Author: Kirsten Asdal 艾永勤

Kirsten Asdal 艾永勤
Kirsten Asdal graduated from the US Naval Academy in May 2013 withe a B.S. in Chinese. She will complete a masters in Contemporary Chinese Studies at Oxford University in 2015, then report to her first ship, the USS MICHAEL MURPHY(DDG112), to serve as a division officer.

Kirsten Asdal: Naval Perspectives on Asia-Pacific Maritime Conflict

    Kirsten Asdal graduated from the US Naval Academy in May 2013 with a B.S. in Chinese. She will complete a masters in Contemporary Chinese Studies at Oxford University in 2015, then report to her first ship, the USS MICHAEL MURPHY (DDG112), to serve as a division officer.     She will share her experiences living and studying in Taipei this past year and discuss what she has learned about Asia-Pacific international relations and regional maritime conflict. 從海軍觀點來看亞太地區海上衝突     艾永勤將分享她過去一年來在台北生活及唸書的經驗。並和大家來討論她所學的亞太地區國際關係和區域性的海上衝突。     2013年5月艾永勤於美國海軍學院獲得中文學士學位。她將於2015年在牛津大學就讀碩士學位,專攻中國當代研究。畢業後她將登上美國軍艦USS麥克爾默菲號 (DDG112)擔任部門主管並展開她的首次服役。

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Top Five Highlights of a Year in Taiwan

Top ten lists are everywhere these days. As readership moves online, and as viewership becomes more dependent on a catchy title to encourage a curious click, writers have become adept at condensing regular material into this appealing format. One of my favorites this year was a Foreign Policy piece by Stephen Walt entitled “How to Get a B.A. in International Relations in 5 minutes.” In a few paragraphs that take no more than five minutes to read, Walt lays out key concepts that a student of IR would actually remember five years after graduation, like anarchy, balance of power, and comparative advantage. As I took the bait and opened the article, I thought to myself, “Ah, here we go…good thing I decided not to do that double major after all, because this is everything I need right here.” While not quite suitable for an academic paper, this uber-condensed format is just fine for the casual reader. So in an effort to make this article more appealing to whomever is browsing through the Fulbright website, I’ve decided to jump on the bandwagon and turn my jumble of thoughts into a consolidated list. Here you go, the top five things Kirsten will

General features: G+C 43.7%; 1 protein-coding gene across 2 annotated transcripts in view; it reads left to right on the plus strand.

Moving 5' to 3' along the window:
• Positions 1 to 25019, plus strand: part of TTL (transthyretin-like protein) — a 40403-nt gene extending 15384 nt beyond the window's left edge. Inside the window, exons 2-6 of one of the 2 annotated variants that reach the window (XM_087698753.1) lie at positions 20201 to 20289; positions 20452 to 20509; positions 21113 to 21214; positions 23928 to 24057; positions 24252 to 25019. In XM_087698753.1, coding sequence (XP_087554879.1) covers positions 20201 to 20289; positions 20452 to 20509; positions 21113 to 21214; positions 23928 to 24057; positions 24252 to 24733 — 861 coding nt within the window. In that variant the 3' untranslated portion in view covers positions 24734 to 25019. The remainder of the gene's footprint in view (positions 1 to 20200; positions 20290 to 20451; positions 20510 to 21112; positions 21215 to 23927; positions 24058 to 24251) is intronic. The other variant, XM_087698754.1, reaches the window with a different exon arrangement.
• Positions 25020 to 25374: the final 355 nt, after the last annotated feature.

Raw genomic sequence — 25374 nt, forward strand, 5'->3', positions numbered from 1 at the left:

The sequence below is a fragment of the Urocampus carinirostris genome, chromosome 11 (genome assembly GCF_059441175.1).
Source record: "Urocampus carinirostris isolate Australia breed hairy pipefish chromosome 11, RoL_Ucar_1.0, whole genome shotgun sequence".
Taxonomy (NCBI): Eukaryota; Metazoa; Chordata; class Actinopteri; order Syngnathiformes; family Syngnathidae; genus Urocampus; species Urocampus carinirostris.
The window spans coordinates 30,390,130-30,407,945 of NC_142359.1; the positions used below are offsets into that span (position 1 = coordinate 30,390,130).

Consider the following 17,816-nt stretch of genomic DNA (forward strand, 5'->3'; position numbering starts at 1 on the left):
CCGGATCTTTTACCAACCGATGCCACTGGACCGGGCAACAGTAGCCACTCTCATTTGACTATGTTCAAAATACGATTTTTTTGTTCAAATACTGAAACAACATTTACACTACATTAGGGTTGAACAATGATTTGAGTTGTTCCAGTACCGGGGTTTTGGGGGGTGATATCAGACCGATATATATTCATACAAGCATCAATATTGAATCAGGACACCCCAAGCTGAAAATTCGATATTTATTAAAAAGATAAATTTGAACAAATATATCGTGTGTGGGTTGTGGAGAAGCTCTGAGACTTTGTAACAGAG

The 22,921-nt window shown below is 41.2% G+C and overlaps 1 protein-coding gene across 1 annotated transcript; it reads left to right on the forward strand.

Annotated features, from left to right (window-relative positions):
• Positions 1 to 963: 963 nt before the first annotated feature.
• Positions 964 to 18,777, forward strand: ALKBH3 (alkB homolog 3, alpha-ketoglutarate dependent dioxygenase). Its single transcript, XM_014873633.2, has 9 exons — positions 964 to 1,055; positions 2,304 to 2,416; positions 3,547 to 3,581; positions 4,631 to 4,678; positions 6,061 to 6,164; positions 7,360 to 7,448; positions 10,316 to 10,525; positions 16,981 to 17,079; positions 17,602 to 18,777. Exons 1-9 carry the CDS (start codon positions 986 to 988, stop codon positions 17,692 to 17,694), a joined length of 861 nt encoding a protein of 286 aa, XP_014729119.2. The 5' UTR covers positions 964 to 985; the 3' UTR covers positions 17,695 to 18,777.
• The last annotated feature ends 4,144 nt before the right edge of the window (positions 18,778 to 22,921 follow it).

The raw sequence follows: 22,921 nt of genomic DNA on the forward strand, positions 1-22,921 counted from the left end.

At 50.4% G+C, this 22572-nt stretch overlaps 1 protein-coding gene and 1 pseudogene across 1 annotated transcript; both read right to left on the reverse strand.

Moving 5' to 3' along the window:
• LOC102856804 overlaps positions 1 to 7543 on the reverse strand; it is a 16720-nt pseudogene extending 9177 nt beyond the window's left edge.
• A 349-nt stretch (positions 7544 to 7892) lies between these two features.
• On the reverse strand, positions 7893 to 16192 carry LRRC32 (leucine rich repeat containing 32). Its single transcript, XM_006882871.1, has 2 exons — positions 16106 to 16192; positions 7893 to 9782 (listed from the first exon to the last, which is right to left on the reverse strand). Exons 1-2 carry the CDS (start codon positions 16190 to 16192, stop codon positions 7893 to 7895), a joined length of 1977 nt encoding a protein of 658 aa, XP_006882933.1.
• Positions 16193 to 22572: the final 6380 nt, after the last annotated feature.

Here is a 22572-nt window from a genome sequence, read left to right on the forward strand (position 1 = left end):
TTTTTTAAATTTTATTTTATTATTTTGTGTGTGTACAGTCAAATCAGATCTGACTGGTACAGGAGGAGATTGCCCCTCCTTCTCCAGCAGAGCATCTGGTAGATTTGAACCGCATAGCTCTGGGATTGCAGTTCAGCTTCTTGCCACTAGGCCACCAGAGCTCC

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Reflections on Identity and Regional Security

Kirsten Asdal graduated from the US Naval Academy in May 2013 with a B.S. in Chinese. She will complete a master’s degree in Contemporary Chinese Studies at Oxford University in 2015, then report to her first ship, the USS MICHAEL MURPHY (DDG112), to serve as a division officer.  My first four months living in Taiwan were very fruitful, and I am grateful for the new perspectives I developed through my experiences and studies. I have been taking a masters class on cross-strait relations, as well as auditing a Ph.D. class on Asia-Pacific security. Meanwhile, at Chengchi University’s MacArthur Center for Security Studies, I have been researching the new Chinese Coast Guard and related implications for regional security. I attended the annual conference of the Council for Security Cooperation in Asia-Pacific in Beijing, and I have been working on a subsequent research paper with a team of Young Leaders from the Pacific Forum on the usefulness of the ASEAN Defense Ministers’ Meeting.      Aside from my research, I have also been taking language courses. When I first began my Chinese class in early September, I could neither read nor write using traditional characters. Now, I can write responses using all traditional

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